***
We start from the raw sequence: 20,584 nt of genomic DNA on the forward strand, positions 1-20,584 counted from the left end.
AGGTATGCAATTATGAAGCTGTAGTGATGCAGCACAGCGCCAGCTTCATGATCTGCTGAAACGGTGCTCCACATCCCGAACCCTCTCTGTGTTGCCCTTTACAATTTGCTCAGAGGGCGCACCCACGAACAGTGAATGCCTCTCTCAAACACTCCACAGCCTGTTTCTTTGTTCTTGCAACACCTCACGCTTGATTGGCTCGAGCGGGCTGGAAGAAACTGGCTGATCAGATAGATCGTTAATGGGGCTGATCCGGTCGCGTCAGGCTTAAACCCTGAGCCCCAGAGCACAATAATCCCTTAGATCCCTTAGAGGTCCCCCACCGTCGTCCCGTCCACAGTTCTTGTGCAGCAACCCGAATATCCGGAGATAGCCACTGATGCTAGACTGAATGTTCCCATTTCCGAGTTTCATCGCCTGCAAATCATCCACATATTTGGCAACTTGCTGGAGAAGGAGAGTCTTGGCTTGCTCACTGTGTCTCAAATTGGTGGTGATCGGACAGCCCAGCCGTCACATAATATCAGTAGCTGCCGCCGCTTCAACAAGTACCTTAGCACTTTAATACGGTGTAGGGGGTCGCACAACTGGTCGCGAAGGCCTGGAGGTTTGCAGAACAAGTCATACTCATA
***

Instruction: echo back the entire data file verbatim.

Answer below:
We start from the raw sequence: 20,584 nt of genomic DNA on the forward strand, positions 1-20,584 counted from the left end.
AGGTATGCAATTATGAAGCTGTAGTGATGCAGCACAGCGCCAGCTTCATGATCTGCTGAAACGGTGCTCCACATCCCGAACCCTCTCTGTGTTGCCCTTTACAATTTGCTCAGAGGGCGCACCCACGAACAGTGAATGCCTCTCTCAAACACTCCACAGCCTGTTTCTTTGTTCTTGCAACACCTCACGCTTGATTGGCTCGAGCGGGCTGGAAGAAACTGGCTGATCAGATAGATCGTTAATGGGGCTGATCCGGTCGCGTCAGGCTTAAACCCTGAGCCCCAGAGCACAATAATCCCTTAGATCCCTTAGAGGTCCCCCACCGTCGTCCCGTCCACAGTTCTTGTGCAGCAACCCGAATATCCGGAGATAGCCACTGATGCTAGACTGAATGTTCCCATTTCCGAGTTTCATCGCCTGCAAATCATCCACATATTTGGCAACTTGCTGGAGAAGGAGAGTCTTGGCTTGCTCACTGTGTCTCAAATTGGTGGTGATCGGACAGCCCAGCCGTCACATAATATCAGTAGCTGCCGCCGCTTCAACAAGTACCTTAGCACTTTAATACGGTGTAGGGGGTCGCACAACTGGTCGCGAAGGCCTGGAGGTTTGCAGAACAAGTCATACTCATA